Men's Shoe Store, 1521 Hewitt.
Star Shoe Store, 2909 Hewitt.
Golden Rule, cor, Colby and Wall.
BOOT AM) SHOE REPAIRING
C. E. Ogrosky, 2001 Hewitt.
Star Shoe Store, 2909 Hewitt.
BILLIARDS AND POOL
Pastime Amusement Parlors, Hewitt
and Wetmore, in basement.
Citizens Bank & Trust Co., Hewitt
Spiro Cycle and Supply Co., 2900
Brodeck & Field, corner Hewitt and
H. E. Stiles, 1721 Hewitt.
Bachelder ft Cornell, Hewitt and
Edw. Wahl, 1907 Hewitt Aye.
Wonder Mercantile, Hewitt & Hoyt.
Golden Rule, corner Colby ft Wall.
CIGARS, TOBACCOS AND
Sartor Cigar Store, corner Rocke-
feller ar.d Hewitt.
Harris Confectionery, 2715 Hewitt.
Chris Culmback, 1405 Hewitt,
.larvis & Jackson, 1703 Hewitt.
Brewster's, Colby and Hewitt.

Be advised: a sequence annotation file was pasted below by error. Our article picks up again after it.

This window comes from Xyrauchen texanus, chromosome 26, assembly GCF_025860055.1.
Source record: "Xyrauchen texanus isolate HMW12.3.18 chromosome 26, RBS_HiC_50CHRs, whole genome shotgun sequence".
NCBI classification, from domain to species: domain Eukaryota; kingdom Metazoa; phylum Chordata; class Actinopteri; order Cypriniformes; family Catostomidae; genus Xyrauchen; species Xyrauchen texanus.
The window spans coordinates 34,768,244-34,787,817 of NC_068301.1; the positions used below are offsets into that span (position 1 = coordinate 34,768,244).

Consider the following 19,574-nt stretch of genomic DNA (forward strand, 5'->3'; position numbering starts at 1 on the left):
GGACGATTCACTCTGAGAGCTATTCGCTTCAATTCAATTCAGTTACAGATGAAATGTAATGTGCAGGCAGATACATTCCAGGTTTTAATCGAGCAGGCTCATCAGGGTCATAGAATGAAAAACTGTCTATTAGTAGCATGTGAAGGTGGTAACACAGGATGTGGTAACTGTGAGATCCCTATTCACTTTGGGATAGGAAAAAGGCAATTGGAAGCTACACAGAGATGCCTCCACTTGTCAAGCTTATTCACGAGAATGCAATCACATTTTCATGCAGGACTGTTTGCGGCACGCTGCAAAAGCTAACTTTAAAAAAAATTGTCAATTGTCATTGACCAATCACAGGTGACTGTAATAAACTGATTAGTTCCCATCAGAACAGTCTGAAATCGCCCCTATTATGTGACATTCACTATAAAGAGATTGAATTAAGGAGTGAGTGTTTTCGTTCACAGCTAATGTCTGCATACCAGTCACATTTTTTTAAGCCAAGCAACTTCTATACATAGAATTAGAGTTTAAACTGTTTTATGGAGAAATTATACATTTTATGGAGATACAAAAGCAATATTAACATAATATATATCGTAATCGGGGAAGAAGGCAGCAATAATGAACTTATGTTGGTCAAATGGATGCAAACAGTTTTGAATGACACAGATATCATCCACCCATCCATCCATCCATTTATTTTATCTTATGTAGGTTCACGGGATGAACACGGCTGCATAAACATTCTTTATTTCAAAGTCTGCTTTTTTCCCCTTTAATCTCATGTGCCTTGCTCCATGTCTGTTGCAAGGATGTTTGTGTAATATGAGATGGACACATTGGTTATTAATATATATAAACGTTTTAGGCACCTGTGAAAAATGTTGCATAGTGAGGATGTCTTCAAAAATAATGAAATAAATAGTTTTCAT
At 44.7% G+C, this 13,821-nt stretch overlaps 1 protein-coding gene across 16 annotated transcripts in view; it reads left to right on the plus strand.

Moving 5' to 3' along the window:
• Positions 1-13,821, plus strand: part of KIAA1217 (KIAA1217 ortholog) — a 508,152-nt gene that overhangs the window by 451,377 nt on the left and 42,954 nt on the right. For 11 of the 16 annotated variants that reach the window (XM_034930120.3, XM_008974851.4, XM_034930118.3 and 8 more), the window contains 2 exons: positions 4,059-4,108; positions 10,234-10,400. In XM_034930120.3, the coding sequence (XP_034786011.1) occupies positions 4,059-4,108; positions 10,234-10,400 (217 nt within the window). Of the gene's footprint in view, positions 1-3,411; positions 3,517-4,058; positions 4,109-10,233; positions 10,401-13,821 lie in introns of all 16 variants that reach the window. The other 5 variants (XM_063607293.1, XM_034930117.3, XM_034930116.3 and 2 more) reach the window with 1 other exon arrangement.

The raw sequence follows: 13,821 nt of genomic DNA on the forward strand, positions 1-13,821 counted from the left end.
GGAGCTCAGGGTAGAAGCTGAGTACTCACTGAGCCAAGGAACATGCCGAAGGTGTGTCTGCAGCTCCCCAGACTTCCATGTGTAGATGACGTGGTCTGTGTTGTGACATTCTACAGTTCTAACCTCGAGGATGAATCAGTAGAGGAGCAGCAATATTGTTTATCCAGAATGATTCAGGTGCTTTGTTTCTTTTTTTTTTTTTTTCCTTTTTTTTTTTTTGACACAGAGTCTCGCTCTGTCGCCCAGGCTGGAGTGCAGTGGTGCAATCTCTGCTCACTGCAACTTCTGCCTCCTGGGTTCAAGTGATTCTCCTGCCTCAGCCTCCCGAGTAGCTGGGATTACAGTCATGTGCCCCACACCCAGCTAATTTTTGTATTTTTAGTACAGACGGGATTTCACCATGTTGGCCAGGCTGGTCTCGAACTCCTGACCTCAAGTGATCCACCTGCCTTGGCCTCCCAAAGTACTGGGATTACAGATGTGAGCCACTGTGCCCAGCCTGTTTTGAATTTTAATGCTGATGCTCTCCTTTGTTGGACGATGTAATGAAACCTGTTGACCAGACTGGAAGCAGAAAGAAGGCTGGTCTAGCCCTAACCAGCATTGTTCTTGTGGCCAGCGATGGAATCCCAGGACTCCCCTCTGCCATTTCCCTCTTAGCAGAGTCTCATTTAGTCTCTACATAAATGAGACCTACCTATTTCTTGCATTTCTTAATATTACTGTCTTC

A. J. Leiberschal, 2937 Colby.
Meadowmoor Dairy, 1918 Hewitt.
City Drug Store, 1910 Hewitt.
Dean's Drug Store, 1004 Hewitt.
Riverside Drug Co., cor. Hewitt &
Hackman's, 1902 Hewitt.
Stone-Fisher Co., Hewitt & Wetmore.
(irand Leader, Colby and Hewitt.
Everett Dept. Store, 2813-19 Colby.
Cleaver Dry Goods Store, cor. Hew-
itt and Rockefeller.
Golden Rule, cor. Colby and Wall.
Lowry & Vingen, 2804 Colby Aye.
Everett Optic*] Co., 2812 Colby.
from the awful stress and carnage of
war, the same principle may apply,
and they can also act together for
the love of their fellow men and
for the preservation of even the
smallest and weakest of their breth
ern? If, for instance, we can cen
ter all the transportation facilities
of the country into one great drive
for the entire nation; if we can
enter the field of agriculture, that
most diversified department of pro
ductive industry, and control its op
erations for the preservation and
welfare of all the people; if we
can take over the great basic in
dustries that have to do with the